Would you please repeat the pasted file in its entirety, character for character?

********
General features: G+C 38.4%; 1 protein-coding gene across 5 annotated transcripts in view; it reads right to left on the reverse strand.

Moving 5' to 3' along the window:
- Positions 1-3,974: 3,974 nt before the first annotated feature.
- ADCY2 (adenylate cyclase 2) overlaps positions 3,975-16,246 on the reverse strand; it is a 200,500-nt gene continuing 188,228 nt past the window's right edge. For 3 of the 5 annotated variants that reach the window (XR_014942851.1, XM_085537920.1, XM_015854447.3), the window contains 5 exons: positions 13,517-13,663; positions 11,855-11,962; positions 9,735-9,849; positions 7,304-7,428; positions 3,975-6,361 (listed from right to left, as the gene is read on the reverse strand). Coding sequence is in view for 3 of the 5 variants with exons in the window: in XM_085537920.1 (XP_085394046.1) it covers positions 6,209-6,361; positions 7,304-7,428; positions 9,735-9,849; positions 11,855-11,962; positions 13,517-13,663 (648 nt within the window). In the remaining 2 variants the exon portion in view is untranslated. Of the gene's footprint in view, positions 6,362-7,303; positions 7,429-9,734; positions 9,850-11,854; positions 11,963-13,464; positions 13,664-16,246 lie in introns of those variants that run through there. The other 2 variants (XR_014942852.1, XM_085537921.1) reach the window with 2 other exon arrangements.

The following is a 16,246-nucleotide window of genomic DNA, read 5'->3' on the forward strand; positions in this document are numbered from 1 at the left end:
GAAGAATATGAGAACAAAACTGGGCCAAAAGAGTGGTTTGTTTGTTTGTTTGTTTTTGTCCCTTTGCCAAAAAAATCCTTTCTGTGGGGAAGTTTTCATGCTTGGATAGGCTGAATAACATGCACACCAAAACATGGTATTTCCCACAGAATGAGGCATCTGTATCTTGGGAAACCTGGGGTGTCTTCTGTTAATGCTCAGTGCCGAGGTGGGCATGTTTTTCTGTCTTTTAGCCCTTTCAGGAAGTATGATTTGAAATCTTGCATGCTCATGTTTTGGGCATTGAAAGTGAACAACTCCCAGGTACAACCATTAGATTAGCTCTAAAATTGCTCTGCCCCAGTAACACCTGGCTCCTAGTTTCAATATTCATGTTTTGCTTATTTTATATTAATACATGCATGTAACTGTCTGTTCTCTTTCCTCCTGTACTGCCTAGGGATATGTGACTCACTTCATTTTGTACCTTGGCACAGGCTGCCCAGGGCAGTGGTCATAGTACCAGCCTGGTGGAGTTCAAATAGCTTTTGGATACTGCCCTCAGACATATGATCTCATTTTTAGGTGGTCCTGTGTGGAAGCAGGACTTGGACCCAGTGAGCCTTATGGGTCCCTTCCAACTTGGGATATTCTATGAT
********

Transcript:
General features: G+C 38.4%; 1 protein-coding gene across 5 annotated transcripts in view; it reads right to left on the reverse strand.

Moving 5' to 3' along the window:
- Positions 1-3,974: 3,974 nt before the first annotated feature.
- ADCY2 (adenylate cyclase 2) overlaps positions 3,975-16,246 on the reverse strand; it is a 200,500-nt gene continuing 188,228 nt past the window's right edge. For 3 of the 5 annotated variants that reach the window (XR_014942851.1, XM_085537920.1, XM_015854447.3), the window contains 5 exons: positions 13,517-13,663; positions 11,855-11,962; positions 9,735-9,849; positions 7,304-7,428; positions 3,975-6,361 (listed from right to left, as the gene is read on the reverse strand). Coding sequence is in view for 3 of the 5 variants with exons in the window: in XM_085537920.1 (XP_085394046.1) it covers positions 6,209-6,361; positions 7,304-7,428; positions 9,735-9,849; positions 11,855-11,962; positions 13,517-13,663 (648 nt within the window). In the remaining 2 variants the exon portion in view is untranslated. Of the gene's footprint in view, positions 6,362-7,303; positions 7,429-9,734; positions 9,850-11,854; positions 11,963-13,464; positions 13,664-16,246 lie in introns of those variants that run through there. The other 2 variants (XR_014942852.1, XM_085537921.1) reach the window with 2 other exon arrangements.

The following is a 16,246-nucleotide window of genomic DNA, read 5'->3' on the forward strand; positions in this document are numbered from 1 at the left end:
GAAGAATATGAGAACAAAACTGGGCCAAAAGAGTGGTTTGTTTGTTTGTTTGTTTTTGTCCCTTTGCCAAAAAAATCCTTTCTGTGGGGAAGTTTTCATGCTTGGATAGGCTGAATAACATGCACACCAAAACATGGTATTTCCCACAGAATGAGGCATCTGTATCTTGGGAAACCTGGGGTGTCTTCTGTTAATGCTCAGTGCCGAGGTGGGCATGTTTTTCTGTCTTTTAGCCCTTTCAGGAAGTATGATTTGAAATCTTGCATGCTCATGTTTTGGGCATTGAAAGTGAACAACTCCCAGGTACAACCATTAGATTAGCTCTAAAATTGCTCTGCCCCAGTAACACCTGGCTCCTAGTTTCAATATTCATGTTTTGCTTATTTTATATTAATACATGCATGTAACTGTCTGTTCTCTTTCCTCCTGTACTGCCTAGGGATATGTGACTCACTTCATTTTGTACCTTGGCACAGGCTGCCCAGGGCAGTGGTCATAGTACCAGCCTGGTGGAGTTCAAATAGCTTTTGGATACTGCCCTCAGACATATGATCTCATTTTTAGGTGGTCCTGTGTGGAAGCAGGACTTGGACCCAGTGAGCCTTATGGGTCCCTTCCAACTTGGGATATTCTATGAT